Have you ever picked up a book by an unfamiliar author and knew from the first chapter that you were going to love his or her work? That’s what happened when I read Katherine Grey’s Regency romance, Impetuous. It’s the type of Regency romance I love but with a unique twist. The hero is Spanish. And oh so sexy.

Now, Ms. Grey has another book out and she’s agreed to guest blog with me today. So, please welcome romance author Katherine Grey as she weighs the pros and cons of setting goals.

Goals – Helpful or Hurtful?
When I first starting writing, I set the most unbelievable goals for myself though I thought they would be achieved with ease.  One of them was that I would write 10 pages of new material a day, 7 days a week all while holding down a full time job, long standing commitments 2 nights a week, and another long standing commitment from 8:30am to 3:00pm on Saturdays, and keeping the majority of my Sundays for family time.  I don’t think I ever wrote 10 pages in one day during that time, or wrote 7 days a week.  As each week passed that I didn’t meet that goal, I became more and more depressed.  I questioned my desire to be a published author.  If I wanted it so badly, then I should be able to meet that goal right?  Wrong. 
A very wise friend and fellow writer pointed out that it wasn’t that I wasn’t committed to getting published, I just had too much on my plate to enable me to devote that much time to my writing.  She suggested that I not set goals or to focus on smaller goals that would fit around my scheduled commitments.  
I sat down and looked at my schedule.  I decided I needed the time to devote to my writing so I gave 3 months notice to the proper people on those long term commitments that at the end of the 3 months, I would no longer be able to do them.  During that time I tried to write whenever I could but I missed the structure goal setting gave me.
I’ve come a long way since then.  I still like to set goals because they keep me on track and help me stay focused.  I set yearly goals, quarterly goals, and weekly goals.  But one thing that has changed is now-a-days my goals are very fluid.  For example, one goal is to write 20 to 25 pages a week.  By not nailing down a set page count per day, I give myself room in my schedule if something pops up and I can’t write on a certain day.
I also set goals in my non-writing life for things I want to accomplish by a set time or date though for some reason it doesn’t work when it comes to dieting.  I wonder what that says about me…probably that my weakness for ice cream on a hot summer night is greater than my desire to lose those unwanted pounds.  LOL.
Do you set any type of goals?  Do you find them helpful?  If you don’t set goals, why not?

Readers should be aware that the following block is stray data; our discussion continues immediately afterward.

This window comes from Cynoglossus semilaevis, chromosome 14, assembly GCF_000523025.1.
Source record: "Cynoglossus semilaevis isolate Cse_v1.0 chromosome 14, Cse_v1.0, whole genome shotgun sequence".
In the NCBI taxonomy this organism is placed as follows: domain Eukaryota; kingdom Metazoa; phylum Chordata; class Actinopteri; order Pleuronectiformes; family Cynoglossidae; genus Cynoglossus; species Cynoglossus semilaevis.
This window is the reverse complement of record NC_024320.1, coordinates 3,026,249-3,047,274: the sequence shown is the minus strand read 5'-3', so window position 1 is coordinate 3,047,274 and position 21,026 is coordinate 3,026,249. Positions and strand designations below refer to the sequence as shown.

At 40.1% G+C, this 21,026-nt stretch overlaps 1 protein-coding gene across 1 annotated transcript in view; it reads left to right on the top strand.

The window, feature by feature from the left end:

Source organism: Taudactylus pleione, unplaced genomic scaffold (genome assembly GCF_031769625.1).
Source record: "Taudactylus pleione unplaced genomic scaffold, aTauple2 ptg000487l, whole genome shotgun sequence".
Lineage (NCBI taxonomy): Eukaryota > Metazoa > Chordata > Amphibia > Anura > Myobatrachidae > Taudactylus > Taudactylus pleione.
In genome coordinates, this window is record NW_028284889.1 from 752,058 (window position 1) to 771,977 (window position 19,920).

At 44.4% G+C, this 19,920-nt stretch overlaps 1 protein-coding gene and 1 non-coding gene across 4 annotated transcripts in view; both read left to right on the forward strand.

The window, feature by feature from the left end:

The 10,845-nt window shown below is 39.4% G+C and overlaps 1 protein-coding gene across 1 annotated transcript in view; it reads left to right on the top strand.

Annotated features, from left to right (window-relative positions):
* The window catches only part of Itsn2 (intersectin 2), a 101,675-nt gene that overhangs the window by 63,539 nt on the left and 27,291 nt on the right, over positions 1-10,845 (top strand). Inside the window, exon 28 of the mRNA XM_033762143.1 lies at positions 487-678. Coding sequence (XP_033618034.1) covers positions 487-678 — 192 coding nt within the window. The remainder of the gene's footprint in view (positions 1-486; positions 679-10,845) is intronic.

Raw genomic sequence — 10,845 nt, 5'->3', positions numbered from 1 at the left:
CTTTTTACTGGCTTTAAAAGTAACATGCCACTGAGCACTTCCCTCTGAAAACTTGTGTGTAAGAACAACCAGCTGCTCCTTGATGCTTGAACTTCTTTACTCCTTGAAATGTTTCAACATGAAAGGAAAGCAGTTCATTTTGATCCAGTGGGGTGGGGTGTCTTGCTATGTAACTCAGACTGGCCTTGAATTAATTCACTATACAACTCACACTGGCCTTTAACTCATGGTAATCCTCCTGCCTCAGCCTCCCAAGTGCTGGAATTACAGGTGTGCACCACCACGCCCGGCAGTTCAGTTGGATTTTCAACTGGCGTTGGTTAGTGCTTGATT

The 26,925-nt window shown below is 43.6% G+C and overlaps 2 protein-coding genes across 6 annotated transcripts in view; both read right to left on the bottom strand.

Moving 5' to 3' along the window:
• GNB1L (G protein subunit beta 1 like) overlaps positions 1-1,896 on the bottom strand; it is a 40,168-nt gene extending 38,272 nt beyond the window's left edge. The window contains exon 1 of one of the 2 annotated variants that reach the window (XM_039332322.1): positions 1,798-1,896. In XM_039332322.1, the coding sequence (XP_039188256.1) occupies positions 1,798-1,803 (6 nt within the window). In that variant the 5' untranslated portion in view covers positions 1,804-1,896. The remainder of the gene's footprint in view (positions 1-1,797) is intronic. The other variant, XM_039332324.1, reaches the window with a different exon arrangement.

This is such a timely topic as I’m having trouble with this very issue. I set goals I can’t possibly reach and then feel like such a failure that I stop writing for weeks at a time. Then last weekend, I attended an awesome meeting of my local chapter. The topic was Brainstorming but one of the things the speaker said that resonated with me is this: “You can only eat an elephant one bite at a time.” Writing is like eating an elephant. There’s more there than you realize and the only way to achieve success is to set goals you can live with.

Check out Katherine’s newest release:

The Muse
Katherine Grey
Noted poet Blaine Hobson counts the Prince Regent among his patrons. But ever since the socialite he wished to marry took her life, he has been unable to compose a single line of poetry. With a sonnet commissioned by the Regent due in a few weeks, Blaine spends his time alternating between trying to write…and wishing he had the courage to join his beloved in the grave.
Raised in an orphanage with her sister, seamstress Emma Tompkins lives with the guilt of her sibling’s death. Accidentally finding a suicide note penned by Blaine, she resolves to keep him alive at all costs. Vigilant, she returns each day, pushing her way into his home–and losing her heart.
Can Blaine forget his beloved and return the affections of the seamstress? Or once finished with his work, will he cast Emma out of his life forever?
He had to know if she felt as uncomfortable
in his presence as he did in hers. He strode down the
hall, telling himself his eagerness had nothing to do
with seeing Emma herself. His steps slowed. Odd.
The door to the parlour was closed.
He gave a quick rap on the door, although he
didn’t know why since it was his house, turned the
knob, and opened the door. And came to a complete
halt. Bolts of cloth lay in haphazard piles on the
settee and chairs, a stack of paper and the stub of a
pencil lay nearby. In the midst of it all was Emma.
She sat on the floor, her blue gown tucked around
her, a swath of light green fabric in her lap as she
worked pins into the material.
 “Did you find more pins?” she asked without
looking up.
Blaine cleared his throat, struck once again by
her unconscious beauty.
Emma rushed to her feet, one hand still
clutching the cloth. “Yes, I know. A lady does not
crawl about on the floor.” She blew at a loose curl
that had fallen over one eye. “But I never claimed to
be a lady.”
Blaine heard the tired frustration in her voice.
He moved closer and tucked the wayward curl
behind her ear. “You may do anything you wish in
the privacy of this room.”
He tried not to let it bother him when she took a
step back. She laid the fabric aside and began
straightening her hair. He didn’t want her to redo it.
He liked the way she looked, with the wayward
strands curling about her face and neck. His fingers
itched to linger in it, now knowing it was as soft and
silky as it looked. Realizing he was staring at her, he
clasped his hands behind his back and rocked back
on his heels.
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